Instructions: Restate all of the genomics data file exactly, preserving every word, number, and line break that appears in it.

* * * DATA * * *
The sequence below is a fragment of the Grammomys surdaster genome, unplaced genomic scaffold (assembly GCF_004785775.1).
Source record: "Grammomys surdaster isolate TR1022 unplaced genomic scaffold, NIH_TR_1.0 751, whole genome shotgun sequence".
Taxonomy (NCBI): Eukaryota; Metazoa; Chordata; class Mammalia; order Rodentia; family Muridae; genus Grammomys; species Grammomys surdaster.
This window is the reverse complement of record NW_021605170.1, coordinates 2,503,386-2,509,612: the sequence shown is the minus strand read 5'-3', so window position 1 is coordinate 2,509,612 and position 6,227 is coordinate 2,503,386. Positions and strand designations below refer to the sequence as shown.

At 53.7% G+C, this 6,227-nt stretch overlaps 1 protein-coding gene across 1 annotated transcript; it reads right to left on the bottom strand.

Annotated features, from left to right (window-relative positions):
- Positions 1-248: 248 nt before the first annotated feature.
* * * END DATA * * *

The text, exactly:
The sequence below is a fragment of the Grammomys surdaster genome, unplaced genomic scaffold (assembly GCF_004785775.1).
Source record: "Grammomys surdaster isolate TR1022 unplaced genomic scaffold, NIH_TR_1.0 751, whole genome shotgun sequence".
Taxonomy (NCBI): Eukaryota; Metazoa; Chordata; class Mammalia; order Rodentia; family Muridae; genus Grammomys; species Grammomys surdaster.
This window is the reverse complement of record NW_021605170.1, coordinates 2,503,386-2,509,612: the sequence shown is the minus strand read 5'-3', so window position 1 is coordinate 2,509,612 and position 6,227 is coordinate 2,503,386. Positions and strand designations below refer to the sequence as shown.

At 53.7% G+C, this 6,227-nt stretch overlaps 1 protein-coding gene across 1 annotated transcript; it reads right to left on the bottom strand.

Annotated features, from left to right (window-relative positions):
- Positions 1-248: 248 nt before the first annotated feature.